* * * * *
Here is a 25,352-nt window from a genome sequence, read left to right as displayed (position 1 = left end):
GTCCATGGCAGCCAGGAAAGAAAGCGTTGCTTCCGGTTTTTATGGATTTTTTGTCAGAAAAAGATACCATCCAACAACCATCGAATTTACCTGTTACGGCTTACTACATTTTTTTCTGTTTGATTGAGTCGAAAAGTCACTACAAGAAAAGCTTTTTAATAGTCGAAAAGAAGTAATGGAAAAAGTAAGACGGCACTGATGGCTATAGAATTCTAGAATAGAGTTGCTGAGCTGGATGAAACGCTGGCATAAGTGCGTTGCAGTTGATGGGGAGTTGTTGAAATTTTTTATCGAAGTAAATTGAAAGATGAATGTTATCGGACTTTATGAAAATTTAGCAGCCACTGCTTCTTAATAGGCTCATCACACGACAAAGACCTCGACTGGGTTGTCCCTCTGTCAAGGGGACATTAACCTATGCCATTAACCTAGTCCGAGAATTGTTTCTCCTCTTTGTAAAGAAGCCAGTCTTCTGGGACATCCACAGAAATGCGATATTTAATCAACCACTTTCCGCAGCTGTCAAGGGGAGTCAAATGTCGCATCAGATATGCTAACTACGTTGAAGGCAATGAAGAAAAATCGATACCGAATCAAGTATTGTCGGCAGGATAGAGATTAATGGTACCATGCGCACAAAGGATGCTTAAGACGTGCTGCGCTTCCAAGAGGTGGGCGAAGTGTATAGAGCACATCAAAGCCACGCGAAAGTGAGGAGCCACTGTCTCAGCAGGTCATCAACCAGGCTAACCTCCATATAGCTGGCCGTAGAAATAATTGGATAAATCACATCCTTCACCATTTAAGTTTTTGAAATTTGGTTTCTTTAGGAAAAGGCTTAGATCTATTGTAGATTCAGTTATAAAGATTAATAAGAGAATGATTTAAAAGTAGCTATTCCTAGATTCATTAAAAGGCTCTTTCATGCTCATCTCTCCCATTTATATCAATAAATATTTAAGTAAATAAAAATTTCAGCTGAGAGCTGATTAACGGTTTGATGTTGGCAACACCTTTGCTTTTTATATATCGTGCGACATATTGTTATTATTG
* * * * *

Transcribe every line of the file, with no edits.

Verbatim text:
Here is a 25,352-nt window from a genome sequence, read left to right as displayed (position 1 = left end):
GTCCATGGCAGCCAGGAAAGAAAGCGTTGCTTCCGGTTTTTATGGATTTTTTGTCAGAAAAAGATACCATCCAACAACCATCGAATTTACCTGTTACGGCTTACTACATTTTTTTCTGTTTGATTGAGTCGAAAAGTCACTACAAGAAAAGCTTTTTAATAGTCGAAAAGAAGTAATGGAAAAAGTAAGACGGCACTGATGGCTATAGAATTCTAGAATAGAGTTGCTGAGCTGGATGAAACGCTGGCATAAGTGCGTTGCAGTTGATGGGGAGTTGTTGAAATTTTTTATCGAAGTAAATTGAAAGATGAATGTTATCGGACTTTATGAAAATTTAGCAGCCACTGCTTCTTAATAGGCTCATCACACGACAAAGACCTCGACTGGGTTGTCCCTCTGTCAAGGGGACATTAACCTATGCCATTAACCTAGTCCGAGAATTGTTTCTCCTCTTTGTAAAGAAGCCAGTCTTCTGGGACATCCACAGAAATGCGATATTTAATCAACCACTTTCCGCAGCTGTCAAGGGGAGTCAAATGTCGCATCAGATATGCTAACTACGTTGAAGGCAATGAAGAAAAATCGATACCGAATCAAGTATTGTCGGCAGGATAGAGATTAATGGTACCATGCGCACAAAGGATGCTTAAGACGTGCTGCGCTTCCAAGAGGTGGGCGAAGTGTATAGAGCACATCAAAGCCACGCGAAAGTGAGGAGCCACTGTCTCAGCAGGTCATCAACCAGGCTAACCTCCATATAGCTGGCCGTAGAAATAATTGGATAAATCACATCCTTCACCATTTAAGTTTTTGAAATTTGGTTTCTTTAGGAAAAGGCTTAGATCTATTGTAGATTCAGTTATAAAGATTAATAAGAGAATGATTTAAAAGTAGCTATTCCTAGATTCATTAAAAGGCTCTTTCATGCTCATCTCTCCCATTTATATCAATAAATATTTAAGTAAATAAAAATTTCAGCTGAGAGCTGATTAACGGTTTGATGTTGGCAACACCTTTGCTTTTTATATATCGTGCGACATATTGTTATTATTG